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Long-Term Survival in ALL after Blinatumomab Treatment Linked to MRD, T-Cell Expansion

December 30, 2021

Patients with relapsed/refractory B-precursor acute lymphocytic leukemia (ALL) treated with the bispecific T-cell engager antibody construct blinatumomab experienced a median overall survival (OS) of 13 months, with about one-third of patients alive 30 months after treatment, according to a long-term follow-up analysis of an exploratory, dose-finding phase II study. Those patients with longer-term survival also all had a minimal residual disease (MRD) response, suggesting that MRD response in this disease setting may translate into clinical benefit.

"The prognosis is poor for adult patients with relapsed/refractory B-precursor ALL," Gerhard Zugmaier, MD, and co-authors wrote in their report of the results. With traditional chemotherapy approaches, the median OS is 4.5 to 8.4 months, and five-year survival rates are just seven to 10 percent. In a previous exploratory dose-finding phase II study in adult patients with relapsed/refractory B-precursor ALL, treatment with blinatumomab resulted in 69 percent of patients achieving a complete response (CR) or CR with partial hematologic recovery (CRh), and 88 percent of these responders achieved an MRD response in the first two treatment cycles.

In the current analysis, Dr. Zugmaier, from Amgen Research in Munich, Germany, and colleagues expanded on the previous study by evaluating clinical characteristics, long-term outcomes of blinatumomab treatment, and T-cell and B-cell kinetics during treatment.

The open-label, multicenter, exploratory, single-arm, phase II study included 36 adult patients with relapsed/refractory B-precursor ALL who were treated at nine centers in Germany between October 6, 2010, and June 19, 2012. Patient follow-up is ongoing.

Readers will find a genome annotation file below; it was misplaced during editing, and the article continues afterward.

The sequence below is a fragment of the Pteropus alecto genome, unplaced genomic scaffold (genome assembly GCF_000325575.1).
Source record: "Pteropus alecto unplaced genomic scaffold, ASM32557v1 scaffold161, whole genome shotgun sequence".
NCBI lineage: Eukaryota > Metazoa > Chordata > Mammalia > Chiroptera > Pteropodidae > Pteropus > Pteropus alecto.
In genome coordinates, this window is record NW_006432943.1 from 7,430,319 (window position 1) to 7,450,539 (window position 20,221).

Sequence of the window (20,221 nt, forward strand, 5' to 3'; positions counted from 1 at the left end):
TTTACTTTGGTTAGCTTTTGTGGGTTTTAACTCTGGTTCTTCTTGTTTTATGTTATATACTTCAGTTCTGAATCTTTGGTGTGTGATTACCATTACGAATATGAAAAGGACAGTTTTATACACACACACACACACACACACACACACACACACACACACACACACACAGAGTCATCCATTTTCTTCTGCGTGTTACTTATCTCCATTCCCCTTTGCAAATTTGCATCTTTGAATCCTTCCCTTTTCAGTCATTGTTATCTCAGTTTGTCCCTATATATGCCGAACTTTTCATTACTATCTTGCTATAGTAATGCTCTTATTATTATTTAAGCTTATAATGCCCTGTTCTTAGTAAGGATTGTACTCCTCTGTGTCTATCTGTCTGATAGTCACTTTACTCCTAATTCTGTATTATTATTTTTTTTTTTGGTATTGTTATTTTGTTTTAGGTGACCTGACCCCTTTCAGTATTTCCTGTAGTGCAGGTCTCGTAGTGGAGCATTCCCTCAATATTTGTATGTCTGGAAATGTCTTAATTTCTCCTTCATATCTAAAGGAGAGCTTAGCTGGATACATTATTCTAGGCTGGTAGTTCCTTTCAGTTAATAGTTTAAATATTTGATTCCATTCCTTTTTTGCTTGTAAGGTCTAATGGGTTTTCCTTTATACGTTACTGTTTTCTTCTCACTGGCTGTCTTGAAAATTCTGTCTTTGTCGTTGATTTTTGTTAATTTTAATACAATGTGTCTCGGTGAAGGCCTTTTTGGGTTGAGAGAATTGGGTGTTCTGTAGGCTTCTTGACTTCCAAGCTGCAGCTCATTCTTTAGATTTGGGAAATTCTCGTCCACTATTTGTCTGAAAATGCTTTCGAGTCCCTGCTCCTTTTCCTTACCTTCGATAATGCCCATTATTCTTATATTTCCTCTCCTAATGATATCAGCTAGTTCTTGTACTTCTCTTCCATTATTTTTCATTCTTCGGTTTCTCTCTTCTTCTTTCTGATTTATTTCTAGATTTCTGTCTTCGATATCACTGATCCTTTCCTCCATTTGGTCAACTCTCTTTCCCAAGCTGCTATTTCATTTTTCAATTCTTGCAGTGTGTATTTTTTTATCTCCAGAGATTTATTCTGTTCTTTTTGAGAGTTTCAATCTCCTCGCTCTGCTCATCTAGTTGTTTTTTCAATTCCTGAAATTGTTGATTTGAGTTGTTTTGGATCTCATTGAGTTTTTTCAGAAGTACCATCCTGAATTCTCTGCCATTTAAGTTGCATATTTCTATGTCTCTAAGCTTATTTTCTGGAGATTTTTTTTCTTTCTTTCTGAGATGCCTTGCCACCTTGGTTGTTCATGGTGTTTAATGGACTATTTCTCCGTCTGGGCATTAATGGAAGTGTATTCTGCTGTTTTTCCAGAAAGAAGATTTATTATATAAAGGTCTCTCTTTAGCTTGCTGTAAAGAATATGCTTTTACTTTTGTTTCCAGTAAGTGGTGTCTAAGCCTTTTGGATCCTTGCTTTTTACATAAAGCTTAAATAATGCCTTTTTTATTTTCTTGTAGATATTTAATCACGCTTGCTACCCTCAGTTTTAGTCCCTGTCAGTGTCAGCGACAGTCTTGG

Patients were excluded from the study if they had undergone autologous hematopoietic cell transplantation (autoHCT) within six weeks or allogeneic HCT (alloHCT) within three months before starting blinatumomab treatment, had a history or presence of clinically relevant central nervous system (CNS) pathology, active graft-versus-host disease (GVHD) and/or had received immunosuppressive therapy for GVHD within one week of blinatumomab treatment start, or had active infections.

Each treatment cycle was six weeks, with four weeks of continuous intravenous infusion and a two-week treatment-free interval. Researchers obtained a bone marrow biopsy before the first cycle of blinatumomab and again on day 29 of each treatment cycle.

The 36 patients were randomized to three cohorts with the following dosing schedules:

  • Cohort 1 (n=7): blinatumomab 15 μg/m2/day
  • Cohort 2a (n=5): blinatumomab 5 μg/m2/day during week one, then 15 μg/m2/day
  • Cohort 2b (n=6): blinatumomab 5 μg/m2/day during week one, then 15 μg/m2/day during week two, then 30 μg/m2/day
  • Cohort 3, extension cohort (n=18): same regimen as cohort 2a

Seventeen patients (47%) achieved CR with blinatumomab treatment, defined as: